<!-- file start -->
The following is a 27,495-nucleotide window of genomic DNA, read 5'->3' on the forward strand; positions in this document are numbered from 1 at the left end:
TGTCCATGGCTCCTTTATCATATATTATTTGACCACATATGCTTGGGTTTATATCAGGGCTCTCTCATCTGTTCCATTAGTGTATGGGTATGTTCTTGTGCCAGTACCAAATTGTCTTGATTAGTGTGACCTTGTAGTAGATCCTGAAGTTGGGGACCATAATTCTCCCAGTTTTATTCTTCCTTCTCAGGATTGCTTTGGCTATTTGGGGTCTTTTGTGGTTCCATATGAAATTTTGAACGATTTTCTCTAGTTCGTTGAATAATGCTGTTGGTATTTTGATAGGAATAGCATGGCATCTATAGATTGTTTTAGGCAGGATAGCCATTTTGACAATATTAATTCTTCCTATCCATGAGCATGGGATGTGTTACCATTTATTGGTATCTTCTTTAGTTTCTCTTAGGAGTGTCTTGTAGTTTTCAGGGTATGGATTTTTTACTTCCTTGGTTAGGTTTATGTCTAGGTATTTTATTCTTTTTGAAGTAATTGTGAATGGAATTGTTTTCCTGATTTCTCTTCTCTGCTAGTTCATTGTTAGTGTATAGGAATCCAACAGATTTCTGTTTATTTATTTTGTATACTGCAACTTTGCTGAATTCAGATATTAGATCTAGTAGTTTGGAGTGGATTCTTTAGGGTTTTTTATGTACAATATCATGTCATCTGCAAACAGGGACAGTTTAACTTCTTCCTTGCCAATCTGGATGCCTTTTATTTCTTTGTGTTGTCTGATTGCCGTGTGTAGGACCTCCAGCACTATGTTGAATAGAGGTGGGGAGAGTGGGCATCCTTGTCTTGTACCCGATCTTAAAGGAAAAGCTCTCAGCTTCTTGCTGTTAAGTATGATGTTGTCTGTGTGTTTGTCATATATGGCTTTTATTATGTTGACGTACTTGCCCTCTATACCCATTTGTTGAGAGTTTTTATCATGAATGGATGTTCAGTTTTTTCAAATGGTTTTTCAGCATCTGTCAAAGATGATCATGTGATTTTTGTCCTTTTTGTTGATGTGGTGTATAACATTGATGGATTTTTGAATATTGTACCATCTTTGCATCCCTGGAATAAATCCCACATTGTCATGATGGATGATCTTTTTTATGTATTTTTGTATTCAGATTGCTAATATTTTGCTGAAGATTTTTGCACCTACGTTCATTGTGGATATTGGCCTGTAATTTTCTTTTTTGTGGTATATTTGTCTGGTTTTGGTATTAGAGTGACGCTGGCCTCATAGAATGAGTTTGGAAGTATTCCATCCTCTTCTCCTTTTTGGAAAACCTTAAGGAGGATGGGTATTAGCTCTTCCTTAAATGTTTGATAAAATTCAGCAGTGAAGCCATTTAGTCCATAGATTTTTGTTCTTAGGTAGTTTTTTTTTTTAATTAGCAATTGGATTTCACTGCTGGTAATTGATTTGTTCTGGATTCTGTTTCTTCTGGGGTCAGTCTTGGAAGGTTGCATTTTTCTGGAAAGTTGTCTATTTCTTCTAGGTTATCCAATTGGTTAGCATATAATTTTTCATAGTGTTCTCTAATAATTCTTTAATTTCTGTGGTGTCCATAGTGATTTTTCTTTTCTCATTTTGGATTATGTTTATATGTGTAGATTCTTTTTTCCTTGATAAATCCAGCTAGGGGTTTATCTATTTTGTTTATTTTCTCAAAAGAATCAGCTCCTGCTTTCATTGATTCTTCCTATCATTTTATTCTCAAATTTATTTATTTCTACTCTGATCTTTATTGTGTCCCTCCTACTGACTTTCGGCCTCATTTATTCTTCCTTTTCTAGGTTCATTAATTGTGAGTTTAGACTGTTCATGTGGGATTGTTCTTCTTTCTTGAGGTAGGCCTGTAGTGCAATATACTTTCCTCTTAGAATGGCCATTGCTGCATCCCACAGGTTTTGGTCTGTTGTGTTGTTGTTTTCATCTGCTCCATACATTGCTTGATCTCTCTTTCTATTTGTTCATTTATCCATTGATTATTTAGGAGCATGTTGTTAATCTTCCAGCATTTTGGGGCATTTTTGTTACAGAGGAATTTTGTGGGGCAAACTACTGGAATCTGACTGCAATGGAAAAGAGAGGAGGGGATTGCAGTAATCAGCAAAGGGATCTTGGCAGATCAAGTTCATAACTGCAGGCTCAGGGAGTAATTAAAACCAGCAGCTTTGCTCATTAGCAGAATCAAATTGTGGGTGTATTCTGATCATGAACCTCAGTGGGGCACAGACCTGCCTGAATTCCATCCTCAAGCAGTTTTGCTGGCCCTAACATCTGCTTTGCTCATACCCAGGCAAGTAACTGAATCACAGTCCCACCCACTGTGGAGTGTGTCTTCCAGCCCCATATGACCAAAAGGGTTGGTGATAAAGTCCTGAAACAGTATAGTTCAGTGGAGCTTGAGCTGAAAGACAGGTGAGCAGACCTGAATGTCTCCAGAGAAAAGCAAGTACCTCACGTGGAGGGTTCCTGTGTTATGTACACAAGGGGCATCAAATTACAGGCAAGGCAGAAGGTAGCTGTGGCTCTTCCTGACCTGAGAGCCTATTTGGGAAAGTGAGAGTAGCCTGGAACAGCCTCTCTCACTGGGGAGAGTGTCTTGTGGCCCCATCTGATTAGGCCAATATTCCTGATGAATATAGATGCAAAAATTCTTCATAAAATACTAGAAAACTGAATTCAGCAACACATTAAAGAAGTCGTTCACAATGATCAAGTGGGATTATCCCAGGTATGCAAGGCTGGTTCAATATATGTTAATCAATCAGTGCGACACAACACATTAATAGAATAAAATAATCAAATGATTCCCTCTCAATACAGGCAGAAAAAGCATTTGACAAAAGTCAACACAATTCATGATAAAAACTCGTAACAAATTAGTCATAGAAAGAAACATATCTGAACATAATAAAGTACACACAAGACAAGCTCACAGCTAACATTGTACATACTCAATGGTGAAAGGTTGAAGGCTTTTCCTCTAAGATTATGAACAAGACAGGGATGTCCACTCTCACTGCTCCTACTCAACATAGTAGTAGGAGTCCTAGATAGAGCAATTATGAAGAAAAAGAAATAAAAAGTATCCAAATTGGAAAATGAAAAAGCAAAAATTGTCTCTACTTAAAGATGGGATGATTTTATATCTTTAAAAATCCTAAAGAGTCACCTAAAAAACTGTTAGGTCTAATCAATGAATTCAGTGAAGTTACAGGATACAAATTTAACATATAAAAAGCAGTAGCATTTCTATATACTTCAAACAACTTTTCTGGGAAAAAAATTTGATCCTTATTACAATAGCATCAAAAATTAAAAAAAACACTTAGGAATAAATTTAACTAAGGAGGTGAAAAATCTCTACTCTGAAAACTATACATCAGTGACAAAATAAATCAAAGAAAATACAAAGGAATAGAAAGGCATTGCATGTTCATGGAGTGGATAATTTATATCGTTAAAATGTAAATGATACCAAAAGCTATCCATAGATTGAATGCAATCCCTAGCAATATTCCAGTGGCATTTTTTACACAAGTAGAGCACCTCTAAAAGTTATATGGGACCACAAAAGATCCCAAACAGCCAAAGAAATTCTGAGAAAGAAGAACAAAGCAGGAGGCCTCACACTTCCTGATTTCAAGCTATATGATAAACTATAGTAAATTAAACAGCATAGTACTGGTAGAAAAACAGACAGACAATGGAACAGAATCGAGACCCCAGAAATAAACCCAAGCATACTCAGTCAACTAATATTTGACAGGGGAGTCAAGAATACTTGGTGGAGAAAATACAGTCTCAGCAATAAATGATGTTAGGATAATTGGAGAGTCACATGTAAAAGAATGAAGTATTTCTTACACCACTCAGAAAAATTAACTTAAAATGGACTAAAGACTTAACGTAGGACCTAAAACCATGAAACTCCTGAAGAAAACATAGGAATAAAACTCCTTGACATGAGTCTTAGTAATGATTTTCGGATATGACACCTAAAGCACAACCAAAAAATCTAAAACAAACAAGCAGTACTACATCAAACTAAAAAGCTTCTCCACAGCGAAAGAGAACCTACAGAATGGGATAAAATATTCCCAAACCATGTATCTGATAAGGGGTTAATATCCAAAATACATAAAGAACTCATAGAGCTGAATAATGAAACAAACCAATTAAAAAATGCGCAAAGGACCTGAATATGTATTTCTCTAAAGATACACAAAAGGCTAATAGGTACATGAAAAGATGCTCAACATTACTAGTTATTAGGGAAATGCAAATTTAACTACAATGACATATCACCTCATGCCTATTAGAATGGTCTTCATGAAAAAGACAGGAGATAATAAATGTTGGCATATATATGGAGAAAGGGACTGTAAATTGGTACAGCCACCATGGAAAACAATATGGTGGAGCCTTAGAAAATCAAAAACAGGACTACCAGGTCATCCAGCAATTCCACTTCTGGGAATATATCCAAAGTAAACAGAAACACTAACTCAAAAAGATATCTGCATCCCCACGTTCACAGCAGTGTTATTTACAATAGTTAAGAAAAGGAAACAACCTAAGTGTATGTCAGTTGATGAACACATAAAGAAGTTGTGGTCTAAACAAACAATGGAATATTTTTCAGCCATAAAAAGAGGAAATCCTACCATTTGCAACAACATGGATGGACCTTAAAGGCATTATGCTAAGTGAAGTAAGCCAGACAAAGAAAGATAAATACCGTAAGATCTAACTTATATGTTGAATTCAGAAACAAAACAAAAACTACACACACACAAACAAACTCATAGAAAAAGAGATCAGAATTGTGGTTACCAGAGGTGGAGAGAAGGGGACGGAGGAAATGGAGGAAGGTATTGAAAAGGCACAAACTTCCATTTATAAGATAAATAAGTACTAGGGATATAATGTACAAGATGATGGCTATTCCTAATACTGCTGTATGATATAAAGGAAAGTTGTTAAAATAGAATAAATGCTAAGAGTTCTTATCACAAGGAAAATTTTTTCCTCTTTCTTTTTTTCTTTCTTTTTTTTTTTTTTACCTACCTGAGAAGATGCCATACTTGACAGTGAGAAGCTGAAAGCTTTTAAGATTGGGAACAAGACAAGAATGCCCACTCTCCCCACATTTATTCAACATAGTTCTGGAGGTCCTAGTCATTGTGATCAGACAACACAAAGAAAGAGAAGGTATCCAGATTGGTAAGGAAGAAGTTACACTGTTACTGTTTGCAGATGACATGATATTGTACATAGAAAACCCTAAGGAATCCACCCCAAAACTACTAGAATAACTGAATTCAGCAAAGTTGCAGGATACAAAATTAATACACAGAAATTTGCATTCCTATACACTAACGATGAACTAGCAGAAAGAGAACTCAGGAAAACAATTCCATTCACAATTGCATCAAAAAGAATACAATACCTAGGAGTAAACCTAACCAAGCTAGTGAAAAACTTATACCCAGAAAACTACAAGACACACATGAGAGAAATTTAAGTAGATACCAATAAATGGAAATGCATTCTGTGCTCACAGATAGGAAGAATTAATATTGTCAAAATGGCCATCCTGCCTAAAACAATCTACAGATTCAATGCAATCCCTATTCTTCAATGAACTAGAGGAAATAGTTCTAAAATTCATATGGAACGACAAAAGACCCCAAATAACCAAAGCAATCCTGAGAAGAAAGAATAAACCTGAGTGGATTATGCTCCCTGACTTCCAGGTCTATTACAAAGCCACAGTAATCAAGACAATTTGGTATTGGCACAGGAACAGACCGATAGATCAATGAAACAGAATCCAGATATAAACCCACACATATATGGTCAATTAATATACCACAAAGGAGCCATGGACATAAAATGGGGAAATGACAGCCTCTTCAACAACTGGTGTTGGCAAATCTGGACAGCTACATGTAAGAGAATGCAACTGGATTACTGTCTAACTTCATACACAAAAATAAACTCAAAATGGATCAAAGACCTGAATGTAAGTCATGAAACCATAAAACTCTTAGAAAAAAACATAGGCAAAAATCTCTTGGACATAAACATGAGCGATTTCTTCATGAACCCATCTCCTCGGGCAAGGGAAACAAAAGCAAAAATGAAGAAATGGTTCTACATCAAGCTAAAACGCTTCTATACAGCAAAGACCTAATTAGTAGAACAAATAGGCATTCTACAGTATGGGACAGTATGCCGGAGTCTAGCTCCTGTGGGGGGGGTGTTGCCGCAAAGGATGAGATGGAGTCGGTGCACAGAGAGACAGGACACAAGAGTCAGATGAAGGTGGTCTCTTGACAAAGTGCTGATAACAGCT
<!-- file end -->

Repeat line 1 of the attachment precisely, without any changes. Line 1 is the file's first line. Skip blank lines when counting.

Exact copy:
The following is a 27,495-nucleotide window of genomic DNA, read 5'->3' on the forward strand; positions in this document are numbered from 1 at the left end: